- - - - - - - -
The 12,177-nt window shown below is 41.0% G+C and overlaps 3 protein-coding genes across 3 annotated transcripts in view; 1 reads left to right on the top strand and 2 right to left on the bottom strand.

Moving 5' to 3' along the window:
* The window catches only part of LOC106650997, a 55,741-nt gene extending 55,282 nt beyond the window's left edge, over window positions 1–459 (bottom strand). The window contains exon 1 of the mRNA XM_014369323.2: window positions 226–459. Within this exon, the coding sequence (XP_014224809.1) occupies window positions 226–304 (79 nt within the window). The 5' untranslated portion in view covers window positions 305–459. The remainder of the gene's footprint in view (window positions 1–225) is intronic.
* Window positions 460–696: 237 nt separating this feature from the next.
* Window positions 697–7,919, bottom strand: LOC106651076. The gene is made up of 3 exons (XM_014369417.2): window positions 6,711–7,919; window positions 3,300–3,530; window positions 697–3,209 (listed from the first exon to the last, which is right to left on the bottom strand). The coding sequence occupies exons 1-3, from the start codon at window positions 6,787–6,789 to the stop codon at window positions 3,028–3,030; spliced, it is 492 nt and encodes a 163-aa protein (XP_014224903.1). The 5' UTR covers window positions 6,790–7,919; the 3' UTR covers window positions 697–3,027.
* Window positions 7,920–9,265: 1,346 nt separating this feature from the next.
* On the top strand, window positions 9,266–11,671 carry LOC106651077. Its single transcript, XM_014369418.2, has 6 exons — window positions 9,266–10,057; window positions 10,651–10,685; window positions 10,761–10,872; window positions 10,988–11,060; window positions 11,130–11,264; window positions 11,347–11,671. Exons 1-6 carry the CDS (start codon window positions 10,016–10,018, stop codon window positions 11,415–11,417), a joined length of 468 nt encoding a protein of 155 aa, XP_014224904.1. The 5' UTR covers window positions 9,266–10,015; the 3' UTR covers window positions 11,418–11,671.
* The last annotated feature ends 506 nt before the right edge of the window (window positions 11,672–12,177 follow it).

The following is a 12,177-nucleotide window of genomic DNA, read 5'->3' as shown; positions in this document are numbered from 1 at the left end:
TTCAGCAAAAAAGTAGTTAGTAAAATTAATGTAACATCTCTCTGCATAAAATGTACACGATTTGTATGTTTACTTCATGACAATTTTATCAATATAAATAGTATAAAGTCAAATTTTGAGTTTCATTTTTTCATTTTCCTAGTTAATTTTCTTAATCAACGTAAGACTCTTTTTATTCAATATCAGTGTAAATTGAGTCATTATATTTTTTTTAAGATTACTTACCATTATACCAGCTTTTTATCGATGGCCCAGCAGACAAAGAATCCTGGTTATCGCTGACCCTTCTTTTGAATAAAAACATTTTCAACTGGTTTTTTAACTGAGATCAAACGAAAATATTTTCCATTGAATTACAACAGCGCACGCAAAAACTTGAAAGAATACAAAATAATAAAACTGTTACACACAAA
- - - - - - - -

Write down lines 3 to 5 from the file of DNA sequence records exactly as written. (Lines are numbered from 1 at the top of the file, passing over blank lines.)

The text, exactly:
* The window catches only part of LOC106650997, a 55,741-nt gene extending 55,282 nt beyond the window's left edge, over window positions 1–459 (bottom strand). The window contains exon 1 of the mRNA XM_014369323.2: window positions 226–459. Within this exon, the coding sequence (XP_014224809.1) occupies window positions 226–304 (79 nt within the window). The 5' untranslated portion in view covers window positions 305–459. The remainder of the gene's footprint in view (window positions 1–225) is intronic.
* Window positions 460–696: 237 nt separating this feature from the next.
* Window positions 697–7,919, bottom strand: LOC106651076. The gene is made up of 3 exons (XM_014369417.2): window positions 6,711–7,919; window positions 3,300–3,530; window positions 697–3,209 (listed from the first exon to the last, which is right to left on the bottom strand). The coding sequence occupies exons 1-3, from the start codon at window positions 6,787–6,789 to the stop codon at window positions 3,028–3,030; spliced, it is 492 nt and encodes a 163-aa protein (XP_014224903.1). The 5' UTR covers window positions 6,790–7,919; the 3' UTR covers window positions 697–3,027.